Press Release: 2nd February 2021

In 2020 air pollution caused by the activity of miners was again a major industry talking point across Australia as new state government legislation was implemented in the wake of stories linking poor air quality in communities situated close to mine sites. 

This combined with recent events in Western Australia that saw monitoring failures and excessive levels of particulate reported in the media has again put the focus on suppressing dust at its source to reduce the potential of harm for workers and mining communities. 

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For Australian headquartered mining and civil services firm Global Road Technology (GRT), these incidents and the real danger that high levels of airborne particulates pose for people exposed, emphasise the importance of a comprehensive and holistic approach to dust suppression. 

GRT General Manager, Daniel Grundy believes that prioritisation needs to be placed on implementing the most advanced dust suppression products and services at the very source of the pollution – as any incidence of air pollution having negative effects on mining communities jeopardises the social and environmental licence the miners have – in addition to potentially forcing governments to tighten legislation even further. 

“It is known that long-term exposure to high levels of dust pollution can place extra load on the body with a particular impact on the respiratory system and that some people who live within areas that are impacted by high pollution face a higher probability of having cardiopulmonary damage and disease,” said Mr Grundy. 

“That’s why mitigation is so critical, the focus needing to be on controlling/eliminating dust by engineering controls at the point of generation to capture dust at its starting point to help in eliminating the hazard – we utilise the latest dust suppression technology developed in our purpose-built manufacturing facility, tailored engineering techniques and combine this with ongoing monitoring and data collection via ‘Internet of Things’ (IoT) devices. Onsite expert monitoring and advice on overall processes combined with the above allows us to quantify the reduction of the immediate hazard and ensuring we can continue monitoring the site in real-time to act on any changes in environmental or operational conditions that may require a chance in tactics.”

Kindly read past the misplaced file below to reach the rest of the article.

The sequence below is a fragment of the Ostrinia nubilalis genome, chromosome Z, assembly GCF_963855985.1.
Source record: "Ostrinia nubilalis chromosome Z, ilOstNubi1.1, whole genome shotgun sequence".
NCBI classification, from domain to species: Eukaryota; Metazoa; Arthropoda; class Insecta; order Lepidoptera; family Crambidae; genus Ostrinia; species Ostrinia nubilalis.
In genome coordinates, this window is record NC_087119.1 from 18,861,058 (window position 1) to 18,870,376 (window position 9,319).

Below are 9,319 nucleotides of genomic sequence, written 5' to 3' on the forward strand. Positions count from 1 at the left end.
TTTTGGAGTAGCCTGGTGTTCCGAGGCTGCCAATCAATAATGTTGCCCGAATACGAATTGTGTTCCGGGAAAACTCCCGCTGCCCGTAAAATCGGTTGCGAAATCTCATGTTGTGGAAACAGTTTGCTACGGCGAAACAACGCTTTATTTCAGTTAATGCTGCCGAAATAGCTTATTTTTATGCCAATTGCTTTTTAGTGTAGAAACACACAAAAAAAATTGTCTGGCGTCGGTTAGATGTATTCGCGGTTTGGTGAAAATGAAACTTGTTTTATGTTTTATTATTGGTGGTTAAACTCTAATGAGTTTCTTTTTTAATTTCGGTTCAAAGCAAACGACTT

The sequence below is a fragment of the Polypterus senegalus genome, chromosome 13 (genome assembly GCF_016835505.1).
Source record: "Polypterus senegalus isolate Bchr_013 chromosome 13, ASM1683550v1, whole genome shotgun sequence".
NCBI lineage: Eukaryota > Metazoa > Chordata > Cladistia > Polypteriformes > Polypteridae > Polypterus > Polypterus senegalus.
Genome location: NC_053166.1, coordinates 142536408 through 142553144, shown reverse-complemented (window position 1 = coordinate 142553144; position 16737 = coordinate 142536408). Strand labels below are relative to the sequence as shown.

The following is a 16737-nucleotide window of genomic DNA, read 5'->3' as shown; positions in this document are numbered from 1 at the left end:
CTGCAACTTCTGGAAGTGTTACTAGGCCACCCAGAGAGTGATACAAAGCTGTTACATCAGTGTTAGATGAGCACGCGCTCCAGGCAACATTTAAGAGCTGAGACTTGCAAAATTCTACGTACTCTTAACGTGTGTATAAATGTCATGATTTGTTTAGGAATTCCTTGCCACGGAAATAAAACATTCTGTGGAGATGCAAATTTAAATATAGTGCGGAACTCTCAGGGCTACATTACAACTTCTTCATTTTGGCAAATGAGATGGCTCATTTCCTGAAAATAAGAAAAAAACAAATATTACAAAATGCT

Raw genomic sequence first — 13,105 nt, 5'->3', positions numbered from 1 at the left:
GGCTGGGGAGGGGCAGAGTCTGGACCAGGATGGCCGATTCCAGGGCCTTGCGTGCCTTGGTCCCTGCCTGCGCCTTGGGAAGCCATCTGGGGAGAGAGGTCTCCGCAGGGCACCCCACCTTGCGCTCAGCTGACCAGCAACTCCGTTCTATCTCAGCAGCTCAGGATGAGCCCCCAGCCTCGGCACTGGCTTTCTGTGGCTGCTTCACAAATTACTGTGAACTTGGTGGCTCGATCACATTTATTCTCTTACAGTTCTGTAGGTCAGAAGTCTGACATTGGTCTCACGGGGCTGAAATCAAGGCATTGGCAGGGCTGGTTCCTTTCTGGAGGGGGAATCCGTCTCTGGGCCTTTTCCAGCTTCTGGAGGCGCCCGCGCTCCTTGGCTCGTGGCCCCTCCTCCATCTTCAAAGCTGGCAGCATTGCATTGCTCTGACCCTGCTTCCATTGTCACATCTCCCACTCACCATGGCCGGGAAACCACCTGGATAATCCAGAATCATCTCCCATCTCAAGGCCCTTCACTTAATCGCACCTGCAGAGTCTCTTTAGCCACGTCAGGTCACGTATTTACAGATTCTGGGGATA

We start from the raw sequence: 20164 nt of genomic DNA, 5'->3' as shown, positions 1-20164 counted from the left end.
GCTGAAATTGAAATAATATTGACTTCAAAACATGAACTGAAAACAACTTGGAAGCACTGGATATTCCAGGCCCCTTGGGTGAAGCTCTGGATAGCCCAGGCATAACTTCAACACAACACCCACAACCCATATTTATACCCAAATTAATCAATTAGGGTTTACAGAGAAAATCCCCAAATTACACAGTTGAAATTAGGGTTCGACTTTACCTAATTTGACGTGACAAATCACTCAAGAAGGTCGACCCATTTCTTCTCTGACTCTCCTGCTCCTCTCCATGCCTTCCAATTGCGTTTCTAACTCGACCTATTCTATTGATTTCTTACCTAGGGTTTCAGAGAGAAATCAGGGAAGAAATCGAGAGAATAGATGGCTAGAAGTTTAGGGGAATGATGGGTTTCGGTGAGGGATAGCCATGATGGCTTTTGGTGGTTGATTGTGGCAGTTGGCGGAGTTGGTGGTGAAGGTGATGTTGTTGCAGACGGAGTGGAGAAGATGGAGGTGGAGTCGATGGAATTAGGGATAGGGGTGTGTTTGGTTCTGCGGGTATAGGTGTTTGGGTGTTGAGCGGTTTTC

Australia’s arid conditions – particularly in the parts of the country that is home to much of its mining activity – exacerbate the problem as the lack of rainfall allows the dust to spread from the site much more quickly and can rapidly increase the dust particulate levels above the recommended amounts. The country’s mining sector is aware of the scale of the issue with BHP alone planning to spend $300 million over the next five years across its Pilbara operations in an attempt to reduce the impact its operations have on the local communities. 

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Some experts see this expenditure as critical as for the miners to operate in a socially responsible manner in relation to how they impact the communities that exist close by. 

For Daniel Grundy, the ongoing controversy around the impacts of mining on the health of workers and communities validates the investment the firm has made from an R&D perspective in range of innovative chemical additives and associated hardware designed specifically for managing and containing dust to protect workers on mining sites and nearby residents and landholders from airborne dust pollution and disease. 

“Our products and services are designed for the purpose of reducing the impact of airborne dust on people and operations,” Mr Grundy said. 

“These products and their applications are guided by the GRT approach that is based around understanding the risk, and controlling or even eliminating dust by engineering controls at the point of generation. We have developed a specific range of products including the GRT: Haul-Loc, GRT: Activate, GRT: Ore-Loc, and GRT: Wet-Loc that adhere to these principles of either controlling the release of the dust or stopping its spread from the point of generation that require a holistic, whole-of-site approach to ensure maximum effectiveness and to protect the health of workers and communities.”

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Source: Australian Mine Safety Journal